Author Topic: Porridge was eaten 100,000 years ago  (Read 3116 times)

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Offline DeadRamones

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Re: Porridge was eaten 100,000 years ago
« Reply #1 on: December 25, 2009, 10:26:48 pm »
cool find, thanks

Offline TylerDurden

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Re: Porridge was eaten 100,000 years ago
« Reply #2 on: December 26, 2009, 05:40:40 am »
Here's Loren Cordain's riposte to the current findings:-

"Dr. Cordain was recently asked to comment on the articles
entitled "Mozambican Grass Seed Consumption During the
Middle Stone Age" by Julio Mercader in the journal Science,
and "Humans feasting on grains for at least 100,000 years,"
by Katherine Harmon Scientific American. Both articles cite
evidence that humans consumed grain much earlier than was
previously thought.

Dr. Cordain's response:

This is an interesting paper ( Mercader J. Mozambican grass
seed consumption during the middle stone age. Science
2009;326:1680-83) as it may push probable (but clearly not
definite) cereal grain consumption by hominins back to at least
105,000 years ago. Prior to this evidence, the earliest
exploitation of wild cereal grains was reported by Piperno
and colleagues at Ohalo II in Israel and dating to ~23,500
years ago (Nature 2004;430:670-73). As opposed to the Ohalo
II data in which a large saddle stone was discovered with
obvious repetitive grinding marks and embedded starch granules
attributed to a variety of grains and seeds that were
concurrently present with the artifact , the data from
Ngalue is less convincing for the use of cereal grains
as seasonal food. No associated intact grass seeds have been
discovered in the cave at Ngalue, nor were anvil stones
with repetitive grinding marks found. Hence, at best,
the data suggests sporadic use (and not necessarily
consumption) of grains at this early date. Clearly, large
scale processing of sorghum for consumption for extended
periods seems unlikely.

Further, It should be pointed out that consumption of wild
grass seeds of any kind requires extensive technology and
processing to yield a digestible and edible food that likely
did not exist 105,000 years ago. Harvesting of wild
grass seeds without some kind of technology (e.g.
sickles and scythes [not present at this time]) is
tedious and difficult at best. Additionally, containers
of some sort (baskets [not present at this time], pottery
[not present] or animal skin containers are needed to
collect the tiny grains. Many grain species require
flailing to separate the seed from the chaff and then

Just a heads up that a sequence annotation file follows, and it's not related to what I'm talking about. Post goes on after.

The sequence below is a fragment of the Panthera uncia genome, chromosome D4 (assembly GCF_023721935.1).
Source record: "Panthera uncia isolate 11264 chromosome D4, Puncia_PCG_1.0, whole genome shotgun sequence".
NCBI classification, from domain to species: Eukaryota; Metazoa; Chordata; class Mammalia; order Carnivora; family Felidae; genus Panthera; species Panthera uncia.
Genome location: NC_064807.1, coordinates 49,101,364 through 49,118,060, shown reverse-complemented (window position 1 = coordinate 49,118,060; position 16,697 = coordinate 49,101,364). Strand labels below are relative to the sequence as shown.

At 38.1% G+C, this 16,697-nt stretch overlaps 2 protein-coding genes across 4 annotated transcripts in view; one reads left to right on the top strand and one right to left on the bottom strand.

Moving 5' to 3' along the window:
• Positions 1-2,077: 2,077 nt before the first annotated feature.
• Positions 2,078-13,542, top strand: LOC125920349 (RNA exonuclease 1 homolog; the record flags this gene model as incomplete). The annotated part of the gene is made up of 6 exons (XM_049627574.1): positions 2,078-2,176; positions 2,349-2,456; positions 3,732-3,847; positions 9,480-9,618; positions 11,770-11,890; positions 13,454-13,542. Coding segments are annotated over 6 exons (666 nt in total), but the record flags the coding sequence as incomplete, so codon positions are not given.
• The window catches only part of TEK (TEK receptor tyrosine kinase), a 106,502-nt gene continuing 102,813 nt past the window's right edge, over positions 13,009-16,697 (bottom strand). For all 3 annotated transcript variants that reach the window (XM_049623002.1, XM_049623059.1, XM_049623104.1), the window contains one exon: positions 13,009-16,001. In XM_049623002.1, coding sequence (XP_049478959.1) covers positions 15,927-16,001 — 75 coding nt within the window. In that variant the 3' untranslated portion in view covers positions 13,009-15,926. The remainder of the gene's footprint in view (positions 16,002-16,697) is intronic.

further winnowing ([baskets not present]), or animal
skins] to separate the seeds from the chaff. Intact
grains are not digestible by humans unless they are
first ground into a flour (which breaks down the cell
walls), and then cooked (typically in water – e.g.
boiling [technology not present]) or parched in a
fire which gelatinizes the starch granules, and thereby
makes them available for digestion and absorption. Because
each and every one of these processing steps requires
additional energy on the part of the gatherer, most
contemporary hunter gatherers did not exploit grains
except as starvation foods because they yielded such
little energy relative to the energy obtained (optimal
foraging theory).

If indeed the grinder/core axes with telltale starch
granules were used to make flour from sorghum seeds,
then the flour still had to be cooked to gelatinize the
starch granules to make it digestible. In Neolithic
peoples, grass seed flour most typically is mixed with
water to make a paste (dough) that is then cooked into flat
breads. It is highly unlikely that the technology or the
behavioral sophistication existed 105,000 years ago to
make flat breads. Whole grains can be parched intact
in fires, but this process is less effective than making
flour into a paste and cooking it to gelatinize the starch
granules. Hence, it is difficult to reconcile the chain of
events proposed by the authors (appearance of sorghum starch
granules on cobbles or grinders = pounding or grinding of
sorghum grains = consumption of sorghum). I wouldn't hang
my hat on this evidence indicating grains were necessarily
consumed by hominins at this early date. To my mind, the
Ohalo II data still represents the best earliest evidence
for grain consumption by hominins.

Cordially,
Loren Cordain, Ph.D., Professor


Paleo Diet Enterprises LLC"


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Offline TylerDurden

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Re: Porridge was eaten 100,000 years ago
« Reply #3 on: December 26, 2009, 05:46:57 am »
In case people erroneously believe that these findings debunk palaeo concepts, I should add that, on the contrary, it makes the palaeodie theories even stronger. We already know that many/most people have either hidden or overt health problems/symptoms from grains and dairy - if, indeed, humans had consumed grains for 105,000 years and still not become adapted to it(given current cases of IBS/Crohn's disease/Coeliac etc.), that just shows how inimical grains are in the human diet. By the same token, the biggest and lamest argument pro-cooked-food-advocates have made is that we must by now be adapted to cooked foods given that we've been eating them for 250,000 years. Yet, one can see that if we haven't adapted to grains as a food within a full 100,000 years period, that there's no valid reason either to suppose that we have adapted to cooked foods within 250,000 years+; and cooked foods are a radically different dietary approach to grains as the latter, unlike the former, is routinely eaten by certain wild species.
"During the last campaign I knew what was happening. You know, they mocked me for my foreign policy and they laughed at my monetary policy. No more. No more.
" Ron Paul.

 

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